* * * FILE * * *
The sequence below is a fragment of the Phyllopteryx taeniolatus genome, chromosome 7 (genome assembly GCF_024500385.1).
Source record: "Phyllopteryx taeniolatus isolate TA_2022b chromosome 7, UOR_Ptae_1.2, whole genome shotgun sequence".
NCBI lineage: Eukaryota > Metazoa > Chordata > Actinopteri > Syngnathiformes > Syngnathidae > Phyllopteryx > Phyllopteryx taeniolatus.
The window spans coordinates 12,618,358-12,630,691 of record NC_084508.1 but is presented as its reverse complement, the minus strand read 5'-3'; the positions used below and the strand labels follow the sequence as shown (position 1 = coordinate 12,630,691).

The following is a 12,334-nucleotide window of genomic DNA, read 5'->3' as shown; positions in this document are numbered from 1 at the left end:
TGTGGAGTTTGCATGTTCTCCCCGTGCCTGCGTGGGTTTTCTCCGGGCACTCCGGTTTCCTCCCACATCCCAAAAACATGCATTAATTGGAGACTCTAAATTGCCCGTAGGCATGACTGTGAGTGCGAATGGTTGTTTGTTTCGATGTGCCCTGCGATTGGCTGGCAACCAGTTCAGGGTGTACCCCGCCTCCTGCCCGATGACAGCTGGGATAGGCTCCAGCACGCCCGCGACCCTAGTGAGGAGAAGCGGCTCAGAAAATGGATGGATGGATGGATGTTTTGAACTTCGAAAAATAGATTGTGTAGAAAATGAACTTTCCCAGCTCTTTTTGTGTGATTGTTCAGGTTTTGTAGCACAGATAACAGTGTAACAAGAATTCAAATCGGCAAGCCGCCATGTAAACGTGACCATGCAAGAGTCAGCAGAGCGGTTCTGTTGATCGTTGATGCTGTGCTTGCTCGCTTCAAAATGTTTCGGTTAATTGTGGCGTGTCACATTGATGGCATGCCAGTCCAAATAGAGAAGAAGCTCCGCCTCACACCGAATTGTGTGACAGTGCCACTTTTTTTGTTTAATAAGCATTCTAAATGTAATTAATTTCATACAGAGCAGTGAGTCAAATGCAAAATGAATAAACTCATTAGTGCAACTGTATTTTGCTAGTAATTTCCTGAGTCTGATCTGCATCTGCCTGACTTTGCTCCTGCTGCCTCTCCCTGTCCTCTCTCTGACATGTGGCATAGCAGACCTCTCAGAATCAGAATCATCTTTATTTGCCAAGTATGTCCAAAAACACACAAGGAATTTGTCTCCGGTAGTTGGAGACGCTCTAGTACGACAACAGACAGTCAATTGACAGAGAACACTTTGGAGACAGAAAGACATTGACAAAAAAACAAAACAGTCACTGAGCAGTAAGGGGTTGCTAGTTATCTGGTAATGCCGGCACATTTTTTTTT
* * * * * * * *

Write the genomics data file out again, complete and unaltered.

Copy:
The sequence below is a fragment of the Phyllopteryx taeniolatus genome, chromosome 7 (genome assembly GCF_024500385.1).
Source record: "Phyllopteryx taeniolatus isolate TA_2022b chromosome 7, UOR_Ptae_1.2, whole genome shotgun sequence".
NCBI lineage: Eukaryota > Metazoa > Chordata > Actinopteri > Syngnathiformes > Syngnathidae > Phyllopteryx > Phyllopteryx taeniolatus.
The window spans coordinates 12,618,358-12,630,691 of record NC_084508.1 but is presented as its reverse complement, the minus strand read 5'-3'; the positions used below and the strand labels follow the sequence as shown (position 1 = coordinate 12,630,691).

The following is a 12,334-nucleotide window of genomic DNA, read 5'->3' as shown; positions in this document are numbered from 1 at the left end:
TGTGGAGTTTGCATGTTCTCCCCGTGCCTGCGTGGGTTTTCTCCGGGCACTCCGGTTTCCTCCCACATCCCAAAAACATGCATTAATTGGAGACTCTAAATTGCCCGTAGGCATGACTGTGAGTGCGAATGGTTGTTTGTTTCGATGTGCCCTGCGATTGGCTGGCAACCAGTTCAGGGTGTACCCCGCCTCCTGCCCGATGACAGCTGGGATAGGCTCCAGCACGCCCGCGACCCTAGTGAGGAGAAGCGGCTCAGAAAATGGATGGATGGATGGATGTTTTGAACTTCGAAAAATAGATTGTGTAGAAAATGAACTTTCCCAGCTCTTTTTGTGTGATTGTTCAGGTTTTGTAGCACAGATAACAGTGTAACAAGAATTCAAATCGGCAAGCCGCCATGTAAACGTGACCATGCAAGAGTCAGCAGAGCGGTTCTGTTGATCGTTGATGCTGTGCTTGCTCGCTTCAAAATGTTTCGGTTAATTGTGGCGTGTCACATTGATGGCATGCCAGTCCAAATAGAGAAGAAGCTCCGCCTCACACCGAATTGTGTGACAGTGCCACTTTTTTTGTTTAATAAGCATTCTAAATGTAATTAATTTCATACAGAGCAGTGAGTCAAATGCAAAATGAATAAACTCATTAGTGCAACTGTATTTTGCTAGTAATTTCCTGAGTCTGATCTGCATCTGCCTGACTTTGCTCCTGCTGCCTCTCCCTGTCCTCTCTCTGACATGTGGCATAGCAGACCTCTCAGAATCAGAATCATCTTTATTTGCCAAGTATGTCCAAAAACACACAAGGAATTTGTCTCCGGTAGTTGGAGACGCTCTAGTACGACAACAGACAGTCAATTGACAGAGAACACTTTGGAGACAGAAAGACATTGACAAAAAAACAAAACAGTCACTGAGCAGTAAGGGGTTGCTAGTTATCTGGTAATGCCGGCACATTTTTTTTT